(New York Post, 1982)

(Bernie Goetz turns himself in; Post, 1985)

(Post, 1990)

(Post, 1993)

(Meteor misses earth; Post, 1998)

(Post, 2003)

There's also a review coming up in the next issue of Sci Fi magazine.

By the way, I will be speaking and conducting some demonstrations (including the always popular how-to-make-a-spud-gun) at the Make Magazine Maker's Faire in San Mateo, California on April 22. Maker's Faire looks like a swell event and I'm excited to be going. You can see more about this here

Hurling Humans

The always interesting Norwood Matt sent along this, regarding a man in France who used a giant slingshot to hurl himself in the air and then parachute down to safety. Awesome video of the attempt here. He was successful.

This is unlike the a previous human catapult attempt. A few years ago, a Bulgarian college student named Dino Yankov was catapulted out of a giant trebuchet somewhere in England. Unfortunately, something went wrong and he missed the net. The trebuchet owners were charged with manslaughter by the English authorities. A good friend of mine, who is one of the world's best trebuchet builders and a professor of engineering at Virginia Military Academy worked on the case as an expert witness.

Last October, there was an official inquest into the incident. According to the London Guardian:

Describing Mr Yankov's jump (the eyewitness) said: "At some stage I saw Dino as a ball in the air. He then missed the safety net, but I couldn't say by how much.

"As he hit the ground I heard a thud and then a second thud."

Paramedics rushed to the scene and Mr Yankov was taken to Bristol's Frenchay hospital where he later died.

Explaining the safety procedure to the jury, he said that each jumper was initially weighed and placed into a weight category. The jumper was then weighed again while wearing safety equipment.

The weights on the trebuchet are then changed to match the weight of the jumper and a test weight that corresponds to the jumper's weight is then fired to check for any problems.

Last year, Mr Wicks and Mr Aitkenhead were acquitted of Mr Yankov's manslaughter after the trial collapsed at Bristol crown court.

A series of pictures from more successful hurlings of humans by catapult are here. I must say, these are pretty cool pictures.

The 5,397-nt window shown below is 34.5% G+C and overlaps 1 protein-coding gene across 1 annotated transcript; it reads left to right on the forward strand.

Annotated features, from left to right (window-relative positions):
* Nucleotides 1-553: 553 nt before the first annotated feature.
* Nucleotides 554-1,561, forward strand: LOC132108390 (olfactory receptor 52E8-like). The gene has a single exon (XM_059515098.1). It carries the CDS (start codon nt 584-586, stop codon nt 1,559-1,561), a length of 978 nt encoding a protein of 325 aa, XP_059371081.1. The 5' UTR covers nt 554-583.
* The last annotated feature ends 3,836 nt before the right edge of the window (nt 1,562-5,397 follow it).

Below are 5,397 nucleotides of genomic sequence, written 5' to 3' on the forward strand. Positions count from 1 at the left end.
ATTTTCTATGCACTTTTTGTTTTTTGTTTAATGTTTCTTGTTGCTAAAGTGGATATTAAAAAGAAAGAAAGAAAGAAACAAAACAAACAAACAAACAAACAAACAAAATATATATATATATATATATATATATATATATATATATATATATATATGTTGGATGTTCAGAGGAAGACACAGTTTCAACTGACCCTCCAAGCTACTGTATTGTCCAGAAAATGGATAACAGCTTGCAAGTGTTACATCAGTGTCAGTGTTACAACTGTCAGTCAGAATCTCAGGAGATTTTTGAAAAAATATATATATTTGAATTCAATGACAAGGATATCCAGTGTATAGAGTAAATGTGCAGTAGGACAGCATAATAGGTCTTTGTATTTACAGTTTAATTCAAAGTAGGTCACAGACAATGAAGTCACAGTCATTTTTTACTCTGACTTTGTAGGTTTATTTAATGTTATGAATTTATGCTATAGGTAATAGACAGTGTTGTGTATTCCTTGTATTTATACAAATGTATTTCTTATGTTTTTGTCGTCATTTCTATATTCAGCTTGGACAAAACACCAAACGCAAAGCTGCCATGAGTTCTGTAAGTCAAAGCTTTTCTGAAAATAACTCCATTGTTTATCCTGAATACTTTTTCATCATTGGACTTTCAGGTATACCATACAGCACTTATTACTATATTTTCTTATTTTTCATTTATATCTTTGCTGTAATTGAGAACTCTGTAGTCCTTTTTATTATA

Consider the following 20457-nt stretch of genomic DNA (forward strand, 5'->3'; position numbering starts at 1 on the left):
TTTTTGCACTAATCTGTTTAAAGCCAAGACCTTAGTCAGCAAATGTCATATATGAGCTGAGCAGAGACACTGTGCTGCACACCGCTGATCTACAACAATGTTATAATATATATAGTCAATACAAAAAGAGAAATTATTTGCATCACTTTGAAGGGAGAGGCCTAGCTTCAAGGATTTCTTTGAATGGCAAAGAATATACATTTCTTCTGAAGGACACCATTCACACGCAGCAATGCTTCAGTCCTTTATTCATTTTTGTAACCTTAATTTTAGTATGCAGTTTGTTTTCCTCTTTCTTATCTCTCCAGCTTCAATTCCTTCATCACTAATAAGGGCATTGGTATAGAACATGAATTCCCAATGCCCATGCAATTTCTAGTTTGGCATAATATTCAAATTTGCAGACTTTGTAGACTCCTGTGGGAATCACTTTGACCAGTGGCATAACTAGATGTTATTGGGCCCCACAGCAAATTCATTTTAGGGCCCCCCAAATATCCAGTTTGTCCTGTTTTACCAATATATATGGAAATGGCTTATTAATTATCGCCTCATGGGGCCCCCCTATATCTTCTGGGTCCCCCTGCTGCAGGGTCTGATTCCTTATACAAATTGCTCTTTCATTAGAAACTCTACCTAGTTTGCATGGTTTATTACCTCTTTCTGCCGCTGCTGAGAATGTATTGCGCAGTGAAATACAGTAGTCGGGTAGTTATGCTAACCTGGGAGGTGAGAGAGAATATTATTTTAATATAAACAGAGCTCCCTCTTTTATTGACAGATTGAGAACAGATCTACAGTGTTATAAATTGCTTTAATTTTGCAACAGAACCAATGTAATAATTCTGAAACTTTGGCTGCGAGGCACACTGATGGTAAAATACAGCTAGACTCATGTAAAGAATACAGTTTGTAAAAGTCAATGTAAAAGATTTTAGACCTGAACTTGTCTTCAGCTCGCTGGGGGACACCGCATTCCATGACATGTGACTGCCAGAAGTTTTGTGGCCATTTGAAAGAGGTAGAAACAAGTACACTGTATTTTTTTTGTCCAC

Thursday, April 06, 2006

Sodium Parties

Reader Mark Acey wrote me with a interesting note regarding fun with sodium. Sodium is a white and chalky in pure form and cuts easily with a knife. Sodium and the other alkali metals haven't been one of my favorite chemical series previously (I've always been partial towards halogens) but this might change my mind, for sodium reacts quite spectacularly with water, per this simple equation:
2Na + 2H2O --> 2Na+ + 2OH- + H2(g)

Here's an excerpt from his note:

I have not perused all of your blog, so don't know if you have noticed/mentioned this site. Suffice to say I'm glad THEY did it and video taped it rather than me (or my son). It makes one wonder when they are standing around this stuff while it's burning, breathing in some of the fumes and thinking aloud "I wonder what the smoke consists of?", while various people (and children?) get in for a close look (while various smoke induced coughs are going on in the background). Also, I wonder if this pretty much debunks the myth of the kid that bought a brick of sodium, rowed out to sea, and was never found again after one large explosion.

It seems that there should have been a number of (large) explosions as the brick shot itself back into the air. The only other thing I could surmise is that if the brick were to be dropped into the ocean unopened (I believe the story goes that it was wrapped in something like wax or wax paper), whereupon a hole is pricked open upon striking some corral or rock or whatever prickly ocean-bottom thing, creating a huge super-heated hydrogen bubble that created a massive single explosion upon entry into the more oxygen-rich atmosphere. But that's just a guess. Perhaps you could try it for your next book - "Fun with Sodium" or "Sodium Isn't Just For Food".